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Rustic Raspberry Butter Cake

It’s that time of year again for these red beauties. The sad thing is that Chloe no longer likes them. Last year was so much fun – she’d pick and eat as many as her little hands could reach. This year she’ll help pick, but that is about it. At least she still likes blueberries.

For a Fourth of July bbq at a neighbor’s house I made what I call a rustic raspberry butter cake. Simple, buttery goodness, and a great way to use up any in season fruit (I’ve used rhubarb and strawberries, too).

Rustic Raspberry Butter Cake

1 stick salted butter, softened
3/4 to 1 cup sugar (depending on fruit) + extra for sprinkling on top
2 eggs
1 cup flour
1 tsp baking powder
sea salt
1 cup raspberries

In a mixer, cream together butter and sugar until fluffy – about 3-5 minutes. Beat the eggs together lightly and add in slowly. Mix the flour and baking powder in a separate bowl and then add it in as well. Pour mixture into a lightly-oiled baking pan and dot with fruit. Finish with a dusting of sugar and just a light sprinkling of sea salt on top. Bake at 350 degrees for 30-40 minutes or until golden.


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Heat Wave

We’re suffering through a heat wave in Portland right now. So far we’ve gotten by with only fans, but tomorrow I’m guessing the AC will get its first run of the season. Chloe’s lovin’ it, though. Yesterday she got to play in the nearby park fountain for the second time, although she will still quite timid. All of the jets except four are quite forceful, and the four tiny jets were crowded with other babies, toddlers and parents. So, today we broke out our new Melissa & Doug Blossom Sprinkler. I bought two on a whim back in March, and gave the second as a birthday gift. It is everything that I’d hoped for. Right now we’re keeping the flow low, so Chloe can get used to it, but it also goes big, and the sprinkler heads are soft and flexible for little feet. I think we’re going to get a lot of use out of it this summer, and since losing our trees, I’m sure our grass is going to thank us.

On another note, I recieved a lot of really insightful advice in the comments of my recent Maybe I should have spanked her post. I appreciated reading every one, and gleaned some good information.  It also spurred me to look at some “raising toddler” help books at the library. The one I’m currently reading is The Happiest Toddler on the Block by Harvey Karp, MD. I was really impressed with how well the techniques from his other book and DVD worked when Chloe was a newborn. I’ve gotten through the first four chapters so far, basically presenting the idea that parents should act as an “ambassador” to their children (vs. being a buddy, or a boss), and how to communicate respectfully using the “Fast Food rule” and “Toddler-ese.” To be honest, I was skeptical about the “Toddler-ese,” but I had an opportunity to try it during dinner tonight. Chloe must have hurt her mouth somehow and was crying. Daddy tried to distract her with redirection, which usually works, but she just continued crying. It was my opportunity to give toddler-ese a try. To my surprise, Chloe responded by pausing mid-wail, which was just long enough for Daddy to redirect her again with the promise of a cookie (it was the end of dinner, after all). Whoa! Was this just a coincidence? Hard to tell. I plan on trying it again in other situations, and if it works even half the time, then I’ll be happy.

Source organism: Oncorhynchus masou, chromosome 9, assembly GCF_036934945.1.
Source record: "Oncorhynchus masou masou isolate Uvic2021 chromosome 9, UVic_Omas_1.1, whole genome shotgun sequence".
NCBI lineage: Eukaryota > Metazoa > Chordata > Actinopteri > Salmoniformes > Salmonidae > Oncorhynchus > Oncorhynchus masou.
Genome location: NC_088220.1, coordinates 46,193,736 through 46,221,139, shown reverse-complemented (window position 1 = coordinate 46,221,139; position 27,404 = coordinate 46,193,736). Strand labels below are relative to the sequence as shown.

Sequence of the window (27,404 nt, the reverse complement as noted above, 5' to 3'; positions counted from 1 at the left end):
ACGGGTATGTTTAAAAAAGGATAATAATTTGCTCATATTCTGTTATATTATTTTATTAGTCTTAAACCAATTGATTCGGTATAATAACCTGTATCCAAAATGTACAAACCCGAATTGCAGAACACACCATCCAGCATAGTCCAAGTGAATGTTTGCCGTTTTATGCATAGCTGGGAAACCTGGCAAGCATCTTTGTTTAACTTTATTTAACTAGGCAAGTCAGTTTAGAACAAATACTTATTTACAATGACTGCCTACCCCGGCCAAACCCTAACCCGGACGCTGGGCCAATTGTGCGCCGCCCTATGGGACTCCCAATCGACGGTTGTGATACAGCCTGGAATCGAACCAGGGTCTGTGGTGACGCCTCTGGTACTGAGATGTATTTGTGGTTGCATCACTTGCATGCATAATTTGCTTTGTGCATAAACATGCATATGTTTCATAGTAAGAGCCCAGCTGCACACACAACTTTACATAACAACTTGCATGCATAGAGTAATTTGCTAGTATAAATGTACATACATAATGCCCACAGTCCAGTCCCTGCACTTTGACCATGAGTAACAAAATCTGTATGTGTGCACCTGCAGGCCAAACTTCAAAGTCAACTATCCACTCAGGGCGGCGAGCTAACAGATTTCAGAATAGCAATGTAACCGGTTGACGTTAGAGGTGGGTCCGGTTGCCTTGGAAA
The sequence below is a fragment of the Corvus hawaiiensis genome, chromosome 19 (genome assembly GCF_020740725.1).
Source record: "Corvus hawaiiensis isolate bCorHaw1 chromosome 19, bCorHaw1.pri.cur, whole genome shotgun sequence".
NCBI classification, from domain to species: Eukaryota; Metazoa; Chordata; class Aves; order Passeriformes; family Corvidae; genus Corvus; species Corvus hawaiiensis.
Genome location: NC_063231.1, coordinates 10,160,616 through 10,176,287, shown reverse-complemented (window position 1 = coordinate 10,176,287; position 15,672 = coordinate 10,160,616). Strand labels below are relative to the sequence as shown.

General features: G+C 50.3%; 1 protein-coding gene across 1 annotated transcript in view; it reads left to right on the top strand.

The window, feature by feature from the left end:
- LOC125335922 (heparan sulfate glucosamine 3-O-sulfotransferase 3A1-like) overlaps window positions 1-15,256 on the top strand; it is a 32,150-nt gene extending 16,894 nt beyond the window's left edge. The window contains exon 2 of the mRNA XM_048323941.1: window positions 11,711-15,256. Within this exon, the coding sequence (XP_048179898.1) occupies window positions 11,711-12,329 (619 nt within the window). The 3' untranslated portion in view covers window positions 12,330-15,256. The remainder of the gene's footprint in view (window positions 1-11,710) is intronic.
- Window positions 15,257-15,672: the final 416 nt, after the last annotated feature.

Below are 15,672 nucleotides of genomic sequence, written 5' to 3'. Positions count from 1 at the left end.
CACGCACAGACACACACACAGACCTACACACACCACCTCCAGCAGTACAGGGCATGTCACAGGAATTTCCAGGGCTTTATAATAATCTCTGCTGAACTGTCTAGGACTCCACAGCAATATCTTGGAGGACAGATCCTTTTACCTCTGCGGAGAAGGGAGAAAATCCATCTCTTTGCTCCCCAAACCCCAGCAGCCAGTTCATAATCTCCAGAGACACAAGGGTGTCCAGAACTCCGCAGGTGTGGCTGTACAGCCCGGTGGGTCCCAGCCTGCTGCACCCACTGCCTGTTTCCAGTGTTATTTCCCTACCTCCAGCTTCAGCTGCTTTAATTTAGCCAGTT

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Oregon Mini-Vacation, Day 2

So, I had every intention of writing about the rest of our trip, but I think now I’m just going to summarize the highlights in one long post. We had a good time, no question, and I do want to share, just not as individually detailed as I had planned. I haven’t been in a very bloggy mood lately, probably because Chloe is evolving faster than I can keep up. She’s amazing. But more on that later. Here’s some pics from the remainder of our trip.

Shore Acres State Park


Restored formal garden

Grandiflora Crimson Boquet Rose

The hidden gem of Simpson Beach

This park is awesome. Imagine owning a private estate on the coast, with your own sandy beach, and building a gorgeous summer home on a bluff high above the waves. Then add a formal garden, including a Japanese-style garden surrounding a 100-foot lily pond, all in the early 1900s. Unfortunately (or fortunately for us), the great depression occured. Now the mansion is gone, but the gardens have been restored and there now sits an enclosed observation deck on the original home site. I would have loved to have spent more time here (just down the road from Sunset Bay State Park), but Chloe was getting tired and we wanted to let her sleep on the drive down to Bandon. Thus, we also missed Cape Arago State Park, just south.

Bandon


Part of the Bandon coastline, plus a view of riders probably from Bandon Beach Riding Stables

Coquille River (Bandon) Lighthouse

By noon of day 2 we were in Bandon, Oregon. We treated ourselves to a fresh and delicious! halibut fish-and-chips lunch at Bandon Fish Market, before perusing the little shops. Dessert was yummy chocolate and handmade candy samples at Cranberry Sweets. (Steer clear of Bandon’s Coffee Cafe, though, our latte was very disappointing.)

Port Orford


Misty boats at the Port of Port Orford, Circa 1856

Port Orford coastline
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